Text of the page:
Smoot-Hawley “protectionist” legislation did not cause the Great Depression, and while it may have had a slight short-term negative effect on the economy (“1.4 percent at most” according to many historians) its long-term effect was to bring American jobs back to America. [emphasis added]
Myth: Protectionists are “against trade,” and the similar argument protectionism is about creating barriers or just keeping out foreign goods. This is a way to short-circuit the actual arguments that trade should be fair to both sides instead of just unregulated and exploitative. Fair traders want trade to be conducted in ways that are fair and respectful of working people on both sides of the transaction. They want people to be paid fairly and their working conditions to be safe and they want the environment to be protected. When trade is conducted this way everyone benefits in the long run.
Myth: Protectionism costs jobs. This scare-tactic is used by opponents of almost every policy that benefits working people. “Raising the minimum wage costs jobs.” “Taxing corporations costs jobs.” Etc. Fair trade policies would increase the number of jobs because the workers making the goods that we import would be paid enough to buy the things we make here.
Myth: Protectionism ties up manufacturing resources in outdated uses. This is a valid criticism of protectionist trade policies if those policies were enacted as the result of lobbying by interests seeking to protect themselves from competition that is based on innovation and increased efficiencies. This is a key point and I want to repeat it. Fair trade advocates oppose exploitation of workers or the environment. Fair traders do not oppose fair competition, and it is important that trade regulations reflect this.
There is no question, as I pointed out earlier this week in Myths of Protectionism: Stories You Are Likely to Hear in the Wake of the China Tire Trade Tariff Case that protectionism can be misused by wealthy interests to feather their own bed in ways that harm the rest of us such as by companies that protect their franchise from fair competition. I wrote,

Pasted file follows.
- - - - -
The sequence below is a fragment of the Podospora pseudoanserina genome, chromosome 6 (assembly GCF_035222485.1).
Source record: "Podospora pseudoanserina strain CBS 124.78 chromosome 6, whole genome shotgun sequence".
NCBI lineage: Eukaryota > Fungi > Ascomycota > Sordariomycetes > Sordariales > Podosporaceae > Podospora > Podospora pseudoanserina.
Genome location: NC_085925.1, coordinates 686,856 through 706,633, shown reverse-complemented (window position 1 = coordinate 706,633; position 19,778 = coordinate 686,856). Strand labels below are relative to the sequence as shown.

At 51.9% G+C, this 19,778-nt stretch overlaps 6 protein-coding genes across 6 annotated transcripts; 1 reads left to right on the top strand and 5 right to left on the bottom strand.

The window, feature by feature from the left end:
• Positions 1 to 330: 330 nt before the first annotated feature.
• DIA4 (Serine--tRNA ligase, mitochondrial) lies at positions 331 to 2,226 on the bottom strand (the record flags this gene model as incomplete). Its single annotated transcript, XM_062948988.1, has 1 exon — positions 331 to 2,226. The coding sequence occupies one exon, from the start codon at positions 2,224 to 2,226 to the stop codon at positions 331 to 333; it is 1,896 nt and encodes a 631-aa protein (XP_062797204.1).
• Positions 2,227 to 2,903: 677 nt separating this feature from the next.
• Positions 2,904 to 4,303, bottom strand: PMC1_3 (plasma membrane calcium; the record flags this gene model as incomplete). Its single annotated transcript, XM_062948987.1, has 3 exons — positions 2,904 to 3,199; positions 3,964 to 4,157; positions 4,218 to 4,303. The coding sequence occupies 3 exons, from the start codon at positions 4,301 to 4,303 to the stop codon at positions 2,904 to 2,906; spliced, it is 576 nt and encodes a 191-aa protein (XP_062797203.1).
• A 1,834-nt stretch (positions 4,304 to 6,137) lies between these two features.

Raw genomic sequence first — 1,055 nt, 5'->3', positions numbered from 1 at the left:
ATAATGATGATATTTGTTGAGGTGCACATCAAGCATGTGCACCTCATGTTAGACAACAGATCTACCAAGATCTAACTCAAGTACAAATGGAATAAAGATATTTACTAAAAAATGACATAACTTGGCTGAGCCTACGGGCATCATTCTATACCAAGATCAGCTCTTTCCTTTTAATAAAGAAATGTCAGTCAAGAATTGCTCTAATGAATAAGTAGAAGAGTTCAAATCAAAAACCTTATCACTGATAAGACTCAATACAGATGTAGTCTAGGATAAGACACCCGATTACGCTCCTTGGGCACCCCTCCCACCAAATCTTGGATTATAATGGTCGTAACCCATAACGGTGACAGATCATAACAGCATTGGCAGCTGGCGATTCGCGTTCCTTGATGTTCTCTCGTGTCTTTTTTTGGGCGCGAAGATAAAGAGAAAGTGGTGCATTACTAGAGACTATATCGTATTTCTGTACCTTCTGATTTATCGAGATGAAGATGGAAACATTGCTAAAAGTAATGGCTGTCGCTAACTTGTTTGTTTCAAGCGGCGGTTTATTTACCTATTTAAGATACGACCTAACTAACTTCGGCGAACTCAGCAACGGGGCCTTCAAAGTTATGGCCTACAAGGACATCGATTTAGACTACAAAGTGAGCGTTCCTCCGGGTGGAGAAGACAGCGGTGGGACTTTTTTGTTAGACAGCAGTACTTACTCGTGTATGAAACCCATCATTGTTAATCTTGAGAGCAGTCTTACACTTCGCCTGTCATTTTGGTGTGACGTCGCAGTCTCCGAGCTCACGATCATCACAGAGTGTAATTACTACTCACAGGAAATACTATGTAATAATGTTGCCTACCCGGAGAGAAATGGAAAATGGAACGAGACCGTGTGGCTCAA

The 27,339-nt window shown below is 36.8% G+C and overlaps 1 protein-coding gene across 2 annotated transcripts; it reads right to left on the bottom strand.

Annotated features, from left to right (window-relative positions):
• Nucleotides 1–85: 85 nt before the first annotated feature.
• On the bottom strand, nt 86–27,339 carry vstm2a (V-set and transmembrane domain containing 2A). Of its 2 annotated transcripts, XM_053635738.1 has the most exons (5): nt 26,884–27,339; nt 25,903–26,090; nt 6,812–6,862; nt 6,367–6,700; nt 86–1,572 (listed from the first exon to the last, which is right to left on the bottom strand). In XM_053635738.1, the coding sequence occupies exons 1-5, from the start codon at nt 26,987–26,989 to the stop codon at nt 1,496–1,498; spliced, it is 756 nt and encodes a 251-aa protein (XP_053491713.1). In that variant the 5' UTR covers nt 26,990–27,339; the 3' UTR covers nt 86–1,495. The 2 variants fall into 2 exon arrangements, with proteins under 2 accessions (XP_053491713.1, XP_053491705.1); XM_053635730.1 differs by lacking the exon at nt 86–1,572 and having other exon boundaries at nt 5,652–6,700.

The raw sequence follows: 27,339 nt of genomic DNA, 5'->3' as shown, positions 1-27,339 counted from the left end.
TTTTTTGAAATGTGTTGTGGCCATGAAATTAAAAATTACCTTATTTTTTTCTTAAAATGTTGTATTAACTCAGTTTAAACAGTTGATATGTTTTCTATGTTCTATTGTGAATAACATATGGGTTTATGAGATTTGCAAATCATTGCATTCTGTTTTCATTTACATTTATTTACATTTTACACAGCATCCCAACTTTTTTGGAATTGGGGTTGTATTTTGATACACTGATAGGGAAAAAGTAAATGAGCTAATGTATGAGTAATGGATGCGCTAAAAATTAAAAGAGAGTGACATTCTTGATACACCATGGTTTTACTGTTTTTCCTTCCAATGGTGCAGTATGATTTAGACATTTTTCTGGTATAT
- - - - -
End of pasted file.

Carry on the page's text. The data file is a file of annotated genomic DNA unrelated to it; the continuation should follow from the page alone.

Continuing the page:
As with all rules they can be manipulated by the currently-powerful. This was done to keep some prices unreasonably high, encourage monopolistic practices, reduce access to localized or regionalized specialties … So after we built up a manufacturing base the time came to start selling to others. This necessitated back-scratch trade agreements: you scratch my back by lowering your tariffs, we’ll scratch yours by lowering ours. Etc. And each country’s markets expand – as does the competition.
We always have to protect against wealthy and powerful interests seizing the government’s decision-making processes to further their own interests. That is just human nature. It is not an argument against the idea of having government and law, it is the reason it is necessary for us to be eternally vigilant of powerful interests and have systems and procedures in place to protect the rest of us. As with anything trade can be beneficial or harmful depending on how it is managed.
Fair traders want trade managed in ways that lift people and the environment up, increasing our standard of living and protecting the environment. Yes, we want to protect our workers and our manufacturing capacity but this is the key to prosperity and economic power. Wealthy interests are using trade as a way to pressure us to force lower wages, loss of benefits and removal of restrictions on polluting the environment.